Sally Shuler - National Science Resource Center
Sally Goetz Shuler is Executive Director of the National Science Resources Center (NSRC), an organization founded by the National Academies and Smithsonian Institution. As a co-founder of the NSRC in 1985, she has created an organization that is transforming K-12 science education programs for millions of students based on research and promising practices in the United States and around the world. In the past five years she has received five awards: the Purkwa Prize; International Science Education Award; Tommy Award; Washington State Advocacy Award; and the National Science Teachers Association Distinguished Service Award.
Why do you believe STEM Education and Workforce are important to the nation?
Science, technology, engineering, and mathematics (STEM) education are the underpinnings of our democracy, a robust economy, and security as well as critical in preparing our students and future citizens to make informed, rationale decisions about their lives, including health. Effective STEM education, is, in itself, an innovation engine, and more urgently needed now than ever before to address such major issues as climate change, international/national security, conservation of resources, disease epidemics, water, and other health threats, trade, and more. In President’s Obama’s words, “….we know that the nation that out educates us today will out compete us tomorrow. And I don’t intend to have us out-educated” (Obama, 2009).
What traits do senior leaders need to effectively support and advance STEM today?
Unfortunately, our education system still operates in a vacuum from its customers. As a nation, we need informed, passionate, diverse, and committed leaders who can break the vacuum seal, open communication, and establish mutual accountabilities between all stakeholder groups, connecting and engaging the formal education system with the workplace as well as informal learning environments. These leaders need to lead a truly systemic approach to the problem, one that engages participants at every level, from students and classroom teachers through the highest levels of district, state, and national leadership. To be an effective leader today, it is critical that leaders remain focused on a strategic vision that will leverage resources and engage diverse stakeholders representing business, education, and government. They need to have knowledge about research and best practices, and a long-term commitment to translate this knowledge into strategies that systematically take proven methods to scale.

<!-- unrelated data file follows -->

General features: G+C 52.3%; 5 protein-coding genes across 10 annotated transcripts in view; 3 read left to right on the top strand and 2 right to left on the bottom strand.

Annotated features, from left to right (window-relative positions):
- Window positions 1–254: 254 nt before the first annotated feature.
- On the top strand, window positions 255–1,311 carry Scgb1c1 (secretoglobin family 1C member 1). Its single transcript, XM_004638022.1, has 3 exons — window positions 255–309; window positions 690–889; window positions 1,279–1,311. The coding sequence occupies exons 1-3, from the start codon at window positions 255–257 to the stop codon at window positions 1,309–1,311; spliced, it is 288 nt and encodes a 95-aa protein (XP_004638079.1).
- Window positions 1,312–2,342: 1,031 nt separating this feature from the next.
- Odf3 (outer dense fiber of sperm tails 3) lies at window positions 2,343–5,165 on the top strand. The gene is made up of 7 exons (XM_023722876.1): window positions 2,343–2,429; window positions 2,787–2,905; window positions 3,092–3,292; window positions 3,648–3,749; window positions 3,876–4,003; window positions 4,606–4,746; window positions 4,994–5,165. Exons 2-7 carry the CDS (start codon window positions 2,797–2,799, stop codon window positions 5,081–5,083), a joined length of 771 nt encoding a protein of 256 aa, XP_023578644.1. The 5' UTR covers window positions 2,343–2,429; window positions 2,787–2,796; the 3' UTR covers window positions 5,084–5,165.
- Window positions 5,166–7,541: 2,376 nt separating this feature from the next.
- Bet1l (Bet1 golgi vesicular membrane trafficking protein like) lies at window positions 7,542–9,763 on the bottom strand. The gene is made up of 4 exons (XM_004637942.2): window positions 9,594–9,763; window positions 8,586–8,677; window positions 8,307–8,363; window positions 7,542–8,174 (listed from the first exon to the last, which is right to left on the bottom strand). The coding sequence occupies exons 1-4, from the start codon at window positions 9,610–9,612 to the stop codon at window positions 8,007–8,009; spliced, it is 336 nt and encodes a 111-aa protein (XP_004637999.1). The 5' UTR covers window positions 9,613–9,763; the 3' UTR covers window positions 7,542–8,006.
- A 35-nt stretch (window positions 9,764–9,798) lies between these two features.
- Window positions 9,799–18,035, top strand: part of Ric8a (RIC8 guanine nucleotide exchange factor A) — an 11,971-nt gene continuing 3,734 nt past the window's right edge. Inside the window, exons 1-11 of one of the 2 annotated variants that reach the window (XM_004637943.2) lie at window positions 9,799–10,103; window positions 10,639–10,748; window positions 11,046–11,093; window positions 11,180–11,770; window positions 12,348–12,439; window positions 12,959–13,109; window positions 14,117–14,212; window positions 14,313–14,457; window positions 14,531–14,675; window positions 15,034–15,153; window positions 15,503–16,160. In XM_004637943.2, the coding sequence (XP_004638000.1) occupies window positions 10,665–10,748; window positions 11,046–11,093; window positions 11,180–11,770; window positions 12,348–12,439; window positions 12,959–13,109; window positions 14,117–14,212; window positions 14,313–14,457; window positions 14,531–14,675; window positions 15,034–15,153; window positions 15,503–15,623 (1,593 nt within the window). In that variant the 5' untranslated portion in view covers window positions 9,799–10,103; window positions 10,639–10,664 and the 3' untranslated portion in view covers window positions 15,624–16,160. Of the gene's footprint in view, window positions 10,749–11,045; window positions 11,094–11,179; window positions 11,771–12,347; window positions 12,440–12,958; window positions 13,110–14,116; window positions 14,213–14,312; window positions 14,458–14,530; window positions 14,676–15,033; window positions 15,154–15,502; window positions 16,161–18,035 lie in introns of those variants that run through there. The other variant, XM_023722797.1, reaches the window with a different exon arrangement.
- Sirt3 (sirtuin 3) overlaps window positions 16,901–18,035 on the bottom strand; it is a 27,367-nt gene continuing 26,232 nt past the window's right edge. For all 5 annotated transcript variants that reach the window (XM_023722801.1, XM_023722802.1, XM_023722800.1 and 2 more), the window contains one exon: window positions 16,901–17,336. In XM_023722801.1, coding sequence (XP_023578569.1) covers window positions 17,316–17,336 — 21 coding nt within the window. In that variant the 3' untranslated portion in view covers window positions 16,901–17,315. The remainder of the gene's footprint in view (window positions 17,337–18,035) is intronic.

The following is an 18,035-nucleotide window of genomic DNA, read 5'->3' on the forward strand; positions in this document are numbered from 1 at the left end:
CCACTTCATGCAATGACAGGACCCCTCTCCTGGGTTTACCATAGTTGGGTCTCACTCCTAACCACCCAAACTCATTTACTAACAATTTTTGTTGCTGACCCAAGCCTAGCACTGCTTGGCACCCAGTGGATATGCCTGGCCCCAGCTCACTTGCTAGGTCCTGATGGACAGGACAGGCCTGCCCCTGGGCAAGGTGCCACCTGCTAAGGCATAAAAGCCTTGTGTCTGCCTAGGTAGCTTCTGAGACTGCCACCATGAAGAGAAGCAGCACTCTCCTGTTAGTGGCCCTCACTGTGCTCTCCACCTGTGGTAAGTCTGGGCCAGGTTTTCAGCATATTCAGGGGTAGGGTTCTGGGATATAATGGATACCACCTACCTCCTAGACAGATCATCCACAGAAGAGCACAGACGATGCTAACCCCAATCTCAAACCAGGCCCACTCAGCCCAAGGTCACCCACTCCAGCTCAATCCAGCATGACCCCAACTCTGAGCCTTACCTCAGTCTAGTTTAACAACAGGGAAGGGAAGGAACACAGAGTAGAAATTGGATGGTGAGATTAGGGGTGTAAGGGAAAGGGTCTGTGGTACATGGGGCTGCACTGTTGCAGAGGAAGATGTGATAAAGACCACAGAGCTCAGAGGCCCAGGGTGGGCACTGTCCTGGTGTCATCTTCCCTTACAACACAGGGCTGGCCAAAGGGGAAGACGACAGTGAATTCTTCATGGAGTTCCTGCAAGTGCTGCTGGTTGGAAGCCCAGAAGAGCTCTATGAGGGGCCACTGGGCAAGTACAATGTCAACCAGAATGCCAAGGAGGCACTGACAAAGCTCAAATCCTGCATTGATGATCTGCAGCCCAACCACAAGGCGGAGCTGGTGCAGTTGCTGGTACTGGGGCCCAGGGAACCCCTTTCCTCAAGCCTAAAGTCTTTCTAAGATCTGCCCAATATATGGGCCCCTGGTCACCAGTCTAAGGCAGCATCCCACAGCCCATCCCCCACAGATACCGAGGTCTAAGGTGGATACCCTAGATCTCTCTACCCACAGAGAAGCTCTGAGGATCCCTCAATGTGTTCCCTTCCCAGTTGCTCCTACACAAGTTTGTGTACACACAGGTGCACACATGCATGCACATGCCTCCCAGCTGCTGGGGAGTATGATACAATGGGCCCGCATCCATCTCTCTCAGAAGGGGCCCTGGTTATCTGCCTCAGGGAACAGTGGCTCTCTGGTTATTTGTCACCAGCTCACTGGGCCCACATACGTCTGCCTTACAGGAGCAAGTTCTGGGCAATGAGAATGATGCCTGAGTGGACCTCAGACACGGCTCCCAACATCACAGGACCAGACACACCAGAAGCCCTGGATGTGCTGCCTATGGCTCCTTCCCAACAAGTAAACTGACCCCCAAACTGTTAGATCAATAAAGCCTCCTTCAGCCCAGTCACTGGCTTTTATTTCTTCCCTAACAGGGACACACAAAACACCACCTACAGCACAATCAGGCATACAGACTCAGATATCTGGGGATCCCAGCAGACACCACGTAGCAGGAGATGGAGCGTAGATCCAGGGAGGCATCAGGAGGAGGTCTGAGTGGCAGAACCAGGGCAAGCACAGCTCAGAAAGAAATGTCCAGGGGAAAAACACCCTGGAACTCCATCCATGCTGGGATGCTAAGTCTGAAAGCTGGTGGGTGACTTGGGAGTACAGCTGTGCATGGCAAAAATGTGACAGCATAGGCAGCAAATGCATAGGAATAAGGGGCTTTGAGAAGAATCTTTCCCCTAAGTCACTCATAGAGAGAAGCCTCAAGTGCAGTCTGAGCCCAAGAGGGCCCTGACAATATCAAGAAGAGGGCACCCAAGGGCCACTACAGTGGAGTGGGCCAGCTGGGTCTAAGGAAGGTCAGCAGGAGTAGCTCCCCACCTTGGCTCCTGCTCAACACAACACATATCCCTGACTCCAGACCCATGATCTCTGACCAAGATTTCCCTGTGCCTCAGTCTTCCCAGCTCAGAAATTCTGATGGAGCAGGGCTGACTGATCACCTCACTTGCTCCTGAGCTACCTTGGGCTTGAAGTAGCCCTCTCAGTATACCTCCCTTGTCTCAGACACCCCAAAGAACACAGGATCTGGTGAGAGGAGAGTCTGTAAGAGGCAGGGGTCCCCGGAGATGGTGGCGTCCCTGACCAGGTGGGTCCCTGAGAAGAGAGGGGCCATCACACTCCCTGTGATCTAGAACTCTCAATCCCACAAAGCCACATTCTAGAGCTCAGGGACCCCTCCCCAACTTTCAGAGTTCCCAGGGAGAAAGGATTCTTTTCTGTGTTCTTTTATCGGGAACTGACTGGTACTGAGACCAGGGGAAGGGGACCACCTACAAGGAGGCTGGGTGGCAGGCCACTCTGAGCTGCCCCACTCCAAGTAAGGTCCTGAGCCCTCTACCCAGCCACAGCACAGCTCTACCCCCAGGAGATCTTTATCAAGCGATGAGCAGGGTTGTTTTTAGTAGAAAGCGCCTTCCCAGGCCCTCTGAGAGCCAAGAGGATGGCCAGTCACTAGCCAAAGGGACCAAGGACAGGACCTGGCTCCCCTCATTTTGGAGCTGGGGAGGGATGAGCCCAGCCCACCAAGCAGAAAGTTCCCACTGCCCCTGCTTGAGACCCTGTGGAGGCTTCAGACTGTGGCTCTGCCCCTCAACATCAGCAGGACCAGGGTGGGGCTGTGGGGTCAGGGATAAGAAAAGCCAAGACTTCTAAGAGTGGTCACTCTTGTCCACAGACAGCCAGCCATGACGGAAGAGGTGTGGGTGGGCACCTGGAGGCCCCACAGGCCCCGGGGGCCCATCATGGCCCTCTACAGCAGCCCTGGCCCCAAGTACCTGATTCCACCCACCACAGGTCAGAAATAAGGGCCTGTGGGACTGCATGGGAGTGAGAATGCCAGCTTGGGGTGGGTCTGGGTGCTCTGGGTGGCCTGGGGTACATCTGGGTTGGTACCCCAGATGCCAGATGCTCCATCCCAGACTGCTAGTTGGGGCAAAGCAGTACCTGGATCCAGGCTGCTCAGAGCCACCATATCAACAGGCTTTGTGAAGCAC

What principles do you, as a leader, apply to your professional and personal live to advance the STEM cause?
I believe that leadership is exciting, rewarding, and challenging on a daily basis. It requires a dedicated commitment to share the vision and inspire people at all levels to dream, participate, and make a difference. Both in my professional and personal life, I believe it is important to not only “do things right, but the right thing” when pressured otherwise.
What can we do to assure more women leaders in STEM?
To assure we inspire and retain more women leaders in STEM, we need a dedicated, long-term approach at every level of the system. This approach needs to begin in the early years by providing all students, including young girls, with the opportunity to have access to exciting STEM education programs that are not only cognitively demanding but also relevant and interesting. As students move through the system, they also need internship opportunities at the middle school, high school, and academic level to provide real-world examples of how STEM is used in the real-world. In addition, there needs to be much more attention to the important role of mathematics, especially in middle school and beyond. This area of the curriculum needs to be seen as exciting and important to their lives as well as future STEM careers.